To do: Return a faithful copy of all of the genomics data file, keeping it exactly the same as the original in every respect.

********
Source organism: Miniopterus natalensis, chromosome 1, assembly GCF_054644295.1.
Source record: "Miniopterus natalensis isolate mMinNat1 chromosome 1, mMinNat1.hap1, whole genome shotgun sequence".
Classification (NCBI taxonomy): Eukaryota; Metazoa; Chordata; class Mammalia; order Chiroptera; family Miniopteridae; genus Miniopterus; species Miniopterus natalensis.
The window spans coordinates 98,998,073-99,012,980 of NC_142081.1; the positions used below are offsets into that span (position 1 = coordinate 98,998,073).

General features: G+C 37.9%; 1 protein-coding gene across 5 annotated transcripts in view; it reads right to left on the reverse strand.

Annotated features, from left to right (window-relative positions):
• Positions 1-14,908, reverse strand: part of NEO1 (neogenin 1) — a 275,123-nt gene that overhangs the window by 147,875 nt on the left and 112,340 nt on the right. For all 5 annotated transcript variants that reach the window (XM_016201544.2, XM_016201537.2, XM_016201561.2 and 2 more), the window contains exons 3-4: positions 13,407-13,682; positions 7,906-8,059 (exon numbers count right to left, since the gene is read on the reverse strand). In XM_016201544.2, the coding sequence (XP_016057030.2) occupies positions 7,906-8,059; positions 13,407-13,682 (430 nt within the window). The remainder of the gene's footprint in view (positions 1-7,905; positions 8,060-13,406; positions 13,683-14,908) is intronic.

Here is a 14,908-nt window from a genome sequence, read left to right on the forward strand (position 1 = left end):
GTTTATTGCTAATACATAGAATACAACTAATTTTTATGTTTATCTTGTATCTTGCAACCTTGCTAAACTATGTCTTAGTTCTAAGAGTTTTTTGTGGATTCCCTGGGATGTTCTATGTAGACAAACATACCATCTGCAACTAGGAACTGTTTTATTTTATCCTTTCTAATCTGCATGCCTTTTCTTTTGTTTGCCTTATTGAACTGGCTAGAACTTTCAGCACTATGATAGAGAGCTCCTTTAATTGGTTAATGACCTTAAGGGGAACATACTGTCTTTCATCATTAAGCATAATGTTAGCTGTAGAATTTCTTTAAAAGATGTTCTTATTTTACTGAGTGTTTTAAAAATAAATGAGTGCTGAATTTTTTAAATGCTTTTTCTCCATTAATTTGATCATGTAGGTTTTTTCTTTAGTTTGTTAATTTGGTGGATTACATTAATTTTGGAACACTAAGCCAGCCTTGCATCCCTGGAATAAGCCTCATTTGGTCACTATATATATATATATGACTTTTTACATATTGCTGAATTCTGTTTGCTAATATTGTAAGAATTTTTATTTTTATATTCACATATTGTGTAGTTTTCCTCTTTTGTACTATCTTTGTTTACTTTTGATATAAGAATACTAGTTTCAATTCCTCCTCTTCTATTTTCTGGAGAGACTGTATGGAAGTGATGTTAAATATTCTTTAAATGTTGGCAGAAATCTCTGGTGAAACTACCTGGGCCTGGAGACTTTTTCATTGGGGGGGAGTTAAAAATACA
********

Source organism: Miniopterus natalensis, chromosome 1, assembly GCF_054644295.1.
Source record: "Miniopterus natalensis isolate mMinNat1 chromosome 1, mMinNat1.hap1, whole genome shotgun sequence".
Classification (NCBI taxonomy): Eukaryota; Metazoa; Chordata; class Mammalia; order Chiroptera; family Miniopteridae; genus Miniopterus; species Miniopterus natalensis.
The window spans coordinates 98,998,073-99,012,980 of NC_142081.1; the positions used below are offsets into that span (position 1 = coordinate 98,998,073).

General features: G+C 37.9%; 1 protein-coding gene across 5 annotated transcripts in view; it reads right to left on the reverse strand.

Annotated features, from left to right (window-relative positions):
• Positions 1-14,908, reverse strand: part of NEO1 (neogenin 1) — a 275,123-nt gene that overhangs the window by 147,875 nt on the left and 112,340 nt on the right. For all 5 annotated transcript variants that reach the window (XM_016201544.2, XM_016201537.2, XM_016201561.2 and 2 more), the window contains exons 3-4: positions 13,407-13,682; positions 7,906-8,059 (exon numbers count right to left, since the gene is read on the reverse strand). In XM_016201544.2, the coding sequence (XP_016057030.2) occupies positions 7,906-8,059; positions 13,407-13,682 (430 nt within the window). The remainder of the gene's footprint in view (positions 1-7,905; positions 8,060-13,406; positions 13,683-14,908) is intronic.

Here is a 14,908-nt window from a genome sequence, read left to right on the forward strand (position 1 = left end):
GTTTATTGCTAATACATAGAATACAACTAATTTTTATGTTTATCTTGTATCTTGCAACCTTGCTAAACTATGTCTTAGTTCTAAGAGTTTTTTGTGGATTCCCTGGGATGTTCTATGTAGACAAACATACCATCTGCAACTAGGAACTGTTTTATTTTATCCTTTCTAATCTGCATGCCTTTTCTTTTGTTTGCCTTATTGAACTGGCTAGAACTTTCAGCACTATGATAGAGAGCTCCTTTAATTGGTTAATGACCTTAAGGGGAACATACTGTCTTTCATCATTAAGCATAATGTTAGCTGTAGAATTTCTTTAAAAGATGTTCTTATTTTACTGAGTGTTTTAAAAATAAATGAGTGCTGAATTTTTTAAATGCTTTTTCTCCATTAATTTGATCATGTAGGTTTTTTCTTTAGTTTGTTAATTTGGTGGATTACATTAATTTTGGAACACTAAGCCAGCCTTGCATCCCTGGAATAAGCCTCATTTGGTCACTATATATATATATATGACTTTTTACATATTGCTGAATTCTGTTTGCTAATATTGTAAGAATTTTTATTTTTATATTCACATATTGTGTAGTTTTCCTCTTTTGTACTATCTTTGTTTACTTTTGATATAAGAATACTAGTTTCAATTCCTCCTCTTCTATTTTCTGGAGAGACTGTATGGAAGTGATGTTAAATATTCTTTAAATGTTGGCAGAAATCTCTGGTGAAACTACCTGGGCCTGGAGACTTTTTCATTGGGGGGGAGTTAAAAATACA